• @OldBunny2800 I don't think there is all that much correlation between upvoting and constructive comments. Even if there is, I don't think it's a good idea to exempt upvoted comments from the limit entirely. In a lot of these long comment threads, many of the comments get upvoted, and if such cases your proposal would still allow long discussions to proceed, which defeats the point. Not that I mind encouraging constructive comments, but I don't think that's the way to do it. – David Z May 6 '16 at 9:52
4

Allow mods to suspend Comment privileges.

In most cases the problems could be nipped in the bud if there was a penalty for abuse of the comments. Right now comments are used to avoid the risk of down-votes and the work of creating a real answer far to often. These are probably half of the comments that tend to spawn chatter. The other half are disagreements of opinion.

This would give mods a method that simply restricts abusers ability to create and modify comments this would not inhibit their ability to create answers, questions, or vote which are the core functions of the site; then the site will continue to generate good content with out the comment noise.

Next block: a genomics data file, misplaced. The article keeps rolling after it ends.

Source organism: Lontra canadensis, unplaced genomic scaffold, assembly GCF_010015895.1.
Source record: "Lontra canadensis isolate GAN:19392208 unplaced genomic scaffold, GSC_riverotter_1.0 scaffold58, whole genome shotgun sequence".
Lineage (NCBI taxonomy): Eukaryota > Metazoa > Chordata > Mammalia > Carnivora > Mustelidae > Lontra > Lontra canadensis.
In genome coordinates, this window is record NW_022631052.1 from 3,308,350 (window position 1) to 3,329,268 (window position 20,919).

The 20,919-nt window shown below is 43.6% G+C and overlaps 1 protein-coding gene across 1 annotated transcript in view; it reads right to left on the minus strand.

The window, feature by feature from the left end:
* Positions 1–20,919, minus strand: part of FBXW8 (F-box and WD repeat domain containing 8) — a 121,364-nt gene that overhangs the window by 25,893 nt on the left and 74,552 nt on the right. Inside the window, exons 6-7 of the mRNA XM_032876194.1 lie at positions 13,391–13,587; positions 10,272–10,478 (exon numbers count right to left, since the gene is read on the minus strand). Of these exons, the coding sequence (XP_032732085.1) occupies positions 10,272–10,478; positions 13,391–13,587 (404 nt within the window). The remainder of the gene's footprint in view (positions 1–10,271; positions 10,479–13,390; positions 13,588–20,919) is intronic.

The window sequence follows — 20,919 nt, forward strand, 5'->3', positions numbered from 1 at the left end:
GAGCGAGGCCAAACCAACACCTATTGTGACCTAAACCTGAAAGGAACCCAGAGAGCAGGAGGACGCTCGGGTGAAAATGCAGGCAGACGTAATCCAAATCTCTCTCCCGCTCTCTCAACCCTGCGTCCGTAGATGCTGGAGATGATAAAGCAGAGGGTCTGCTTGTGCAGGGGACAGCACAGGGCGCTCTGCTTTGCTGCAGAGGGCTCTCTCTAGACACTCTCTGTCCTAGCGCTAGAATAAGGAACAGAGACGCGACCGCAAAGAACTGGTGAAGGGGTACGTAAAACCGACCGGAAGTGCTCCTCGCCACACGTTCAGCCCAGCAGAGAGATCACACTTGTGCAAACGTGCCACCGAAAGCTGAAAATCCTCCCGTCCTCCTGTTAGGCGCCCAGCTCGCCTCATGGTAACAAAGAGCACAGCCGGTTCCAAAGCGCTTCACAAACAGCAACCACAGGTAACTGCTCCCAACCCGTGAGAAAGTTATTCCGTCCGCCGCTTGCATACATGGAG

Part of the problem is not that people do not know better, but rather that as long as it stays mostly civil there is going to be no penalty for breaking the rules. This would give a tool to mods that is more slap on the wrist and less ban hammer. Of course the ban hammer(site suspension) is still avialable for when the slap on the wrist is not nearly enough.

4

Here is a simple solution.

Make the comments only visible to those directly addressed and the op.

Give mods and the OP(with X rep) the ability to promote a comment to publicly visible.

Allow anyone with X rep to purge any comment directed at them. That has not been promoted to be publicly visible.

The only flags mods have to deal with now are inappropriate, and promote this Comment flags.

Finally make the add a comment privilege variable and every time a comment is flagged inappropriate that bar is raised to 5% more than current rep. This has the effect of a temporary comment mute and a penalty for misuing comments.

Ideally make this optional so that sites like The Workplace and Politics which have a high incidence of comment chatter can be turned on with out stymieing the entire network. I would also not implement this on Meta